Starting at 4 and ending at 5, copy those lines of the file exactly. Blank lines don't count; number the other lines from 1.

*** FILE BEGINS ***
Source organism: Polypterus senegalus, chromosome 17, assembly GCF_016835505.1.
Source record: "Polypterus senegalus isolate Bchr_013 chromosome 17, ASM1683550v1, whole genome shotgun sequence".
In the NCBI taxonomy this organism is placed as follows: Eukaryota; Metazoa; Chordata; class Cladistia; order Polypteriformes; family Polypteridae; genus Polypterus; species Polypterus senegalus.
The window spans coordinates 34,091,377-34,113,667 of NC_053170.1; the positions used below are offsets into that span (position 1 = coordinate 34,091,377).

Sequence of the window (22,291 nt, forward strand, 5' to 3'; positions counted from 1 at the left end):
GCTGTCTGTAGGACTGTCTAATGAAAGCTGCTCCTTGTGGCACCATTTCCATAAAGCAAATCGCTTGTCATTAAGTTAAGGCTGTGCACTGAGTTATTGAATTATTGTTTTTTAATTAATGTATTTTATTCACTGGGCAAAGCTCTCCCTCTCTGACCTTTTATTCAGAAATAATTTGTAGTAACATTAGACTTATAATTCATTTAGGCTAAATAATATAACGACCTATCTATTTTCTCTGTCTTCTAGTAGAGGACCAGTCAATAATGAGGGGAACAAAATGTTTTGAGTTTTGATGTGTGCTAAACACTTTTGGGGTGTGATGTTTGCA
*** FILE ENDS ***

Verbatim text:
The window spans coordinates 34,091,377-34,113,667 of NC_053170.1; the positions used below are offsets into that span (position 1 = coordinate 34,091,377).

Sequence of the window (22,291 nt, forward strand, 5' to 3'; positions counted from 1 at the left end):